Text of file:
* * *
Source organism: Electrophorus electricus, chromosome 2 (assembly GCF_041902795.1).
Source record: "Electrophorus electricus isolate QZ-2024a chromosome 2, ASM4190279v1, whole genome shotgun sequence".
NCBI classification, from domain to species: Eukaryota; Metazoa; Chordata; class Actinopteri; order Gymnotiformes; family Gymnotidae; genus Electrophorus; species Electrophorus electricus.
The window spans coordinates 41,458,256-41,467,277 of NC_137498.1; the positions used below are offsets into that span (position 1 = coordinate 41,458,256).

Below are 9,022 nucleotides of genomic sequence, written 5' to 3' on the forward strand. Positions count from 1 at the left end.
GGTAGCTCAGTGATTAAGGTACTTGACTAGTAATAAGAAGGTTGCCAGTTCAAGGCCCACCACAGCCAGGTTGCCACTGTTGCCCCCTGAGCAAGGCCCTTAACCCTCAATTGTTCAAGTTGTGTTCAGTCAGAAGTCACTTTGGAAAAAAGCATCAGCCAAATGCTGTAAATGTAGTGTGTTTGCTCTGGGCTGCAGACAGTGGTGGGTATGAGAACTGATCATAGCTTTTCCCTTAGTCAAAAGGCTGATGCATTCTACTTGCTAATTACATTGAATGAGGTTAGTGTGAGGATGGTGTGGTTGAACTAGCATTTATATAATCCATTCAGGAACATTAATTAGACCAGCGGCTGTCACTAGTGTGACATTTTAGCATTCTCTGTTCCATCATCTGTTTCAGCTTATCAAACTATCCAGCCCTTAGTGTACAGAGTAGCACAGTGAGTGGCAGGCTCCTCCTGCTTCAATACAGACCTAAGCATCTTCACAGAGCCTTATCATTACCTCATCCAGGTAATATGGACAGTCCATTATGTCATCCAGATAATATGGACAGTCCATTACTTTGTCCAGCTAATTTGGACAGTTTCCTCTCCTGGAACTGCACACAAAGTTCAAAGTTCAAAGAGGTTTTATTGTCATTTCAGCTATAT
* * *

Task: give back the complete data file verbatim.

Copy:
Source organism: Electrophorus electricus, chromosome 2 (assembly GCF_041902795.1).
Source record: "Electrophorus electricus isolate QZ-2024a chromosome 2, ASM4190279v1, whole genome shotgun sequence".
NCBI classification, from domain to species: Eukaryota; Metazoa; Chordata; class Actinopteri; order Gymnotiformes; family Gymnotidae; genus Electrophorus; species Electrophorus electricus.
The window spans coordinates 41,458,256-41,467,277 of NC_137498.1; the positions used below are offsets into that span (position 1 = coordinate 41,458,256).

Below are 9,022 nucleotides of genomic sequence, written 5' to 3' on the forward strand. Positions count from 1 at the left end.
GGTAGCTCAGTGATTAAGGTACTTGACTAGTAATAAGAAGGTTGCCAGTTCAAGGCCCACCACAGCCAGGTTGCCACTGTTGCCCCCTGAGCAAGGCCCTTAACCCTCAATTGTTCAAGTTGTGTTCAGTCAGAAGTCACTTTGGAAAAAAGCATCAGCCAAATGCTGTAAATGTAGTGTGTTTGCTCTGGGCTGCAGACAGTGGTGGGTATGAGAACTGATCATAGCTTTTCCCTTAGTCAAAAGGCTGATGCATTCTACTTGCTAATTACATTGAATGAGGTTAGTGTGAGGATGGTGTGGTTGAACTAGCATTTATATAATCCATTCAGGAACATTAATTAGACCAGCGGCTGTCACTAGTGTGACATTTTAGCATTCTCTGTTCCATCATCTGTTTCAGCTTATCAAACTATCCAGCCCTTAGTGTACAGAGTAGCACAGTGAGTGGCAGGCTCCTCCTGCTTCAATACAGACCTAAGCATCTTCACAGAGCCTTATCATTACCTCATCCAGGTAATATGGACAGTCCATTATGTCATCCAGATAATATGGACAGTCCATTACTTTGTCCAGCTAATTTGGACAGTTTCCTCTCCTGGAACTGCACACAAAGTTCAAAGTTCAAAGAGGTTTTATTGTCATTTCAGCTATAT